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By: Yardley, Joyce
Binding: Trade Paper
Size: 8.5" X 5.5"
Publication Date: 1996
PR Highlights: A Historical Look at the Pioneer Riverboats.
PHOTO Highlights: 32 Page Historical Photo Section.
Description: A first hand account of the trials, tribulations and hardships of Riverboat men and their families lives in the Yukon.
Many books have been written about the Klondike gold rush of 1898, and the paddlewheelers that piled the waters of the mighty Yukon and its tributaries. Much less attention has been paid to the folks who lived along the shores of the river; between the main centers of Dawson City and Whitehorse, in the Yukon Territory. There were times, when I was writing this book, that I found myself in a kind of 'Time Warp'. The period of my life as a child, growing up in Whitehorse in the decade between 1930 and 1940, became the present, and I was looking back from there to the turn of the century. The early years on the Yukon river, about which I was writing, seemed much closer from that perspective and I found it easier to identify with the folks whose stories I have told here (many of whom I know personally as a child, as older people). Some of these folks have since passed on, but have loft this account of their personal experiences. Others are very much alive, having come to the Yukon in the more recent days of the riverboats. Many of these true-life chronicles are excerpts from personal interviews with Yukon old-timers, taped in the mid-1970's. In fact, one gentleman, Mr. Frank Goulter, was 102 years old at the time with a memory that would put a lot of much younger people to shame.
I am proud to have this opportunity of passing these fascinating memoirs on to you. The should not be allowed to die, unheard. Together, they form a colorful mosaic of the early history of the riverboat days in the Yukon. Included here are woodcutters, riverboat men, mounties, and trading post operators, and the wives and families of these men.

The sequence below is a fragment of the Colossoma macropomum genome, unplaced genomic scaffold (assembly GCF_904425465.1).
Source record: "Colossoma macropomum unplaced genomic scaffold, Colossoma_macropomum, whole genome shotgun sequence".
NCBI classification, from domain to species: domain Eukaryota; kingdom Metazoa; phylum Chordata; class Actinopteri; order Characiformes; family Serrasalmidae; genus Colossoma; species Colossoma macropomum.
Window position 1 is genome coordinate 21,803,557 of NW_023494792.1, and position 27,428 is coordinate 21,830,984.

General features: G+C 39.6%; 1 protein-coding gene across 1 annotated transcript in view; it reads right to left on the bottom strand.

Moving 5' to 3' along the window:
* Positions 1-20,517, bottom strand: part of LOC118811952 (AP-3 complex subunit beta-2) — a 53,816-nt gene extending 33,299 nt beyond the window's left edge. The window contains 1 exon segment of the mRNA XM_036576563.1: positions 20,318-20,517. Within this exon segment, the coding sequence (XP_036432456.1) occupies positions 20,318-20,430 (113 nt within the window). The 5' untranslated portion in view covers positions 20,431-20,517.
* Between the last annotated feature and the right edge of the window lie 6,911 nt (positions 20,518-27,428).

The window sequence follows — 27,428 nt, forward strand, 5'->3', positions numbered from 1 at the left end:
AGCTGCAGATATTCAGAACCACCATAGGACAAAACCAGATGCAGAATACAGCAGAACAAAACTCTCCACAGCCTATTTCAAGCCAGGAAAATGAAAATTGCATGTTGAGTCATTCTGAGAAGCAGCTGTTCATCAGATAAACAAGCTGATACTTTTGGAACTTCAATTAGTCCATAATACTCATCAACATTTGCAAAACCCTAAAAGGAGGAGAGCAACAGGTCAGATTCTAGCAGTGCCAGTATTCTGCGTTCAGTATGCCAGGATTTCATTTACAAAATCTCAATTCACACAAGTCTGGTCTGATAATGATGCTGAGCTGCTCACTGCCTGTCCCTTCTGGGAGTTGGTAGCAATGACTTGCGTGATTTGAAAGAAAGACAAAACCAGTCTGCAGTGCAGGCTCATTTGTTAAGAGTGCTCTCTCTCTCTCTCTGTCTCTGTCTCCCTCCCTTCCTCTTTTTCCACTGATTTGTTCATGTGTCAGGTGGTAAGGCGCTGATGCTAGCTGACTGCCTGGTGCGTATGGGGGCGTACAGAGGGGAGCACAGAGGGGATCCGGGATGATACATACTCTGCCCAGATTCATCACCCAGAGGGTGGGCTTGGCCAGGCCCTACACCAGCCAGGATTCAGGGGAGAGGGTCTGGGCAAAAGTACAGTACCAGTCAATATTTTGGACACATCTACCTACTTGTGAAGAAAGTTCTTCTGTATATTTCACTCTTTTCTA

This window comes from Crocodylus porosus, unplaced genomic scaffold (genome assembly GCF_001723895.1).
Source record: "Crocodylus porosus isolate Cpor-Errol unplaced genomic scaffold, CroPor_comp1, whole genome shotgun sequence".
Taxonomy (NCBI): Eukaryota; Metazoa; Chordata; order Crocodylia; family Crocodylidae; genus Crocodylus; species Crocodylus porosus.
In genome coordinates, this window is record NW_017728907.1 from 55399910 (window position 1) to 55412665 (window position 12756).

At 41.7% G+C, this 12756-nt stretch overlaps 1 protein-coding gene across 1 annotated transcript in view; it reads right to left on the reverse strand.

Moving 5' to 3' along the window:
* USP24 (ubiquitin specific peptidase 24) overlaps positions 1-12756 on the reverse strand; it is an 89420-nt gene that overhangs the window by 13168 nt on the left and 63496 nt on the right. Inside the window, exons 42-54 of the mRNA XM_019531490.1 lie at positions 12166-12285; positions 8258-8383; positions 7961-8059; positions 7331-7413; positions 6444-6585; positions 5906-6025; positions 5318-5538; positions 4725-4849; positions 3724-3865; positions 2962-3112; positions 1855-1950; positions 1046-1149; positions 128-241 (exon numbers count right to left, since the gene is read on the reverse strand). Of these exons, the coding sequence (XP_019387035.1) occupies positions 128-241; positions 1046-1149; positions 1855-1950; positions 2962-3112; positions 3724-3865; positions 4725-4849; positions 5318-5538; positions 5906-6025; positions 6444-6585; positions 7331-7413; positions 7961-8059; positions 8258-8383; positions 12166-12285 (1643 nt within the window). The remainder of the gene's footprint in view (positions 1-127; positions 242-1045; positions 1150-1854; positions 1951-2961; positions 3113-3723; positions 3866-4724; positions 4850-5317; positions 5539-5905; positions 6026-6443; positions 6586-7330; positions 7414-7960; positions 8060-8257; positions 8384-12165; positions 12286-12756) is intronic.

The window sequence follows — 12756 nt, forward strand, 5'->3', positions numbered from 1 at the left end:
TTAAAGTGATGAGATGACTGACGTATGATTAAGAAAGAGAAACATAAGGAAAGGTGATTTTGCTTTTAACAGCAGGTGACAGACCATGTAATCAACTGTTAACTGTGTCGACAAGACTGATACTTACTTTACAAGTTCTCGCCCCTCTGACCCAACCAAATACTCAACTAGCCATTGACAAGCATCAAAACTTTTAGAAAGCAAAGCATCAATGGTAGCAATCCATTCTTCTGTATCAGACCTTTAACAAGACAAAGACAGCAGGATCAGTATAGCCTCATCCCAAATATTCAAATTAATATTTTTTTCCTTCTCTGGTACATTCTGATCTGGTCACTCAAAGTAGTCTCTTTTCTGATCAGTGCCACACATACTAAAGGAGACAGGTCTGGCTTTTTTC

Crazy Cooks and Gold Miners- the true-life experiences of running a lodge and mining in the north with her husband, and
Yukon Tears and Laughter- she shares memories of that time as well as other episodes in her life.
Born in the small, northern community of Whitehorse, before the building of the Alaska Highway, Joyce Yardley's childhood was full of friends, family and, most of the time, fun.
Joyce Yardley takes us back into her personal time warp when as a child in Whitehorse the Yukon riverboats were a familiar part of daily life. The riverboat crews and their families come alive on these pages, bringing happy memories to those who remember them, and delightful reading for newer generations. It's a great collection of first-hand recollections and interviews which are a treasured part of Yukon legend. Thank goodness someone has put them all together! Those ghosts along the lonesome old river should be pleased - Flo Whyard, journalist, historian and former editor of The Whitehorse Star After reading Crazy Cooks & Gold Miners, Joyce Yardley's rollicking account of her adventure-filled life, I looked forward eagerly to her second book. Yukon Riverboat Days did not disappoint me. Besides the real-life tall tales, similar to some in Crazy Cooks, like the story of how Charlie Bill took a year to walk home from Chicago to the Yukon, there is also a darker strain. The more thought-provoking stories tend to be those of domestic life, especially those from a woman's point of view. While their husbands were out making wood, checking traplines, panning for gold, some of the wives were using all of their mental resources to avoid going over the edge from isolation and lack of any kind of female companionship.
-- John B. Brooks (PhD), Professor Emeritus of English, University of Wisconsin, Oshkosh.